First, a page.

An injection of 0.1 to 0.2 ml portions of aqueous solutions of fine ferrite powders (0.05 to 1 micron in diameter) (in the form of solutions of ferrite powders in distilled water at the ratio by weight of 30 - 50 powder to 70 - 50 distilled water), intravascularly into the tails of rats or mice, produce very clear vasographs of the small vessels in the pancreas, kidney, liver, etc. Moreover, when a magnetic field of about 2,000 to 3,000 oersteds was applied externally by means of a permanent magnet or electromagnet, the ferrite powder can be moved to any desired spot, or kept in the same location, independently of the flow of the blood in the vessels. On the other hand, as the ferrite powder is moved through the blood vessels, the particles can gather and thereby induce clotting of the blood, or stick to the walls of the small vessels so as to interrupt the circulation of the blood.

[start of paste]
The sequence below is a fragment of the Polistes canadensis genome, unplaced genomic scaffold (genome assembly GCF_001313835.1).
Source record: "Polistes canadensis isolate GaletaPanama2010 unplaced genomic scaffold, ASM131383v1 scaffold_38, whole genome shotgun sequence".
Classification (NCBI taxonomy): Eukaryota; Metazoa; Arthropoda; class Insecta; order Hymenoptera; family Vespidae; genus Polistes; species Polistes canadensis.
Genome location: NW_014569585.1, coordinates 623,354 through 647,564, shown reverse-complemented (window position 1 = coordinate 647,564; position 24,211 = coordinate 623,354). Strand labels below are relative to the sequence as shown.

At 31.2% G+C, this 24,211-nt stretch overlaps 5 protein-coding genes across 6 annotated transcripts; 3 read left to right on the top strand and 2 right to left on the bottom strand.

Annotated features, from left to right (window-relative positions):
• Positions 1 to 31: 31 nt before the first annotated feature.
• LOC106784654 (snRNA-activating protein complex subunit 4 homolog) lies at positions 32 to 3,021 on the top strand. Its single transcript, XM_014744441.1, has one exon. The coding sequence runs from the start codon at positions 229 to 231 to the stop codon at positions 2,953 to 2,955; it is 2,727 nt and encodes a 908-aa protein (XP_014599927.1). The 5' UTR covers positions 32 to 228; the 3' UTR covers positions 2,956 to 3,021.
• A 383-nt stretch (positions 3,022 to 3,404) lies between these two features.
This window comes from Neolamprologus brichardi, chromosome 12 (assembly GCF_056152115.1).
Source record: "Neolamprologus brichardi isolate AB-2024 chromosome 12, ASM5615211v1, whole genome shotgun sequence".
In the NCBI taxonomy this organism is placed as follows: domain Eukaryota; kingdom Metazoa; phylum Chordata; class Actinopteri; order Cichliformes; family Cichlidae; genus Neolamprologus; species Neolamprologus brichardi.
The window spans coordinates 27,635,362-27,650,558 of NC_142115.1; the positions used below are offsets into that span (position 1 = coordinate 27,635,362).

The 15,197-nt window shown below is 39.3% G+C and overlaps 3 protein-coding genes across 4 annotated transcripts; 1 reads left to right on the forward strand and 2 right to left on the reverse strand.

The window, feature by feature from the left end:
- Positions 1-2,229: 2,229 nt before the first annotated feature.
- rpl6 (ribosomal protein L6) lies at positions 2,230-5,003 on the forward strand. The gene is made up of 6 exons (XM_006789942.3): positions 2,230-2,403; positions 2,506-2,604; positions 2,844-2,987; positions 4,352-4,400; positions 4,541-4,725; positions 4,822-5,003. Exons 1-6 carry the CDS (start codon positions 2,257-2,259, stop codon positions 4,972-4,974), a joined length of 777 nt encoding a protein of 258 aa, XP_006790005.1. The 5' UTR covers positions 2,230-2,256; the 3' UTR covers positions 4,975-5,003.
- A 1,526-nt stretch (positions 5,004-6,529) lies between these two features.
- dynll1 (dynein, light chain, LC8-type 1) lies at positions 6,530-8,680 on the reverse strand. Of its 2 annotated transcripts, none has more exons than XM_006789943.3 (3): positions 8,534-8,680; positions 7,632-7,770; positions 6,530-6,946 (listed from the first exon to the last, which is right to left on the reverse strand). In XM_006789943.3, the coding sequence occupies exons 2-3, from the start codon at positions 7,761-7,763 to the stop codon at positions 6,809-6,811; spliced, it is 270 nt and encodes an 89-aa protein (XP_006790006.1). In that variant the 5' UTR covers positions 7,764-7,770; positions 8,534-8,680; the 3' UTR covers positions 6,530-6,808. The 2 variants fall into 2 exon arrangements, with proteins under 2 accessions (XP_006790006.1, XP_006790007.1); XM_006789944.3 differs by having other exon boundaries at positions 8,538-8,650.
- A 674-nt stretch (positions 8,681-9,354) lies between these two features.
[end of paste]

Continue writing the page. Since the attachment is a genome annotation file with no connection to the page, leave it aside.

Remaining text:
The present invention provides vascular contrast media utilizing ferrites but eliminating the foregoing disadvantages. When a ferrite powder is mixed well with a negatively charged colloid, the ferrite composed essentially of Fe2 O3, which is positively charged, is completely coated with the negatively charged colloid. The thus-coated individual ferrite particles can no longer gather easily because of the electrostatic repulsion. Since the walls of the small vessles are also negatively charged, the ferrite particles introduced into the small vessels are repulsed from the surrounding walls and therefore can not deposit on the walls. It has also been found that the excess of the colloid used for coating the particles of the ferrite powder keeps them randomly dispersed, thereby improving the properties of the contrast medium.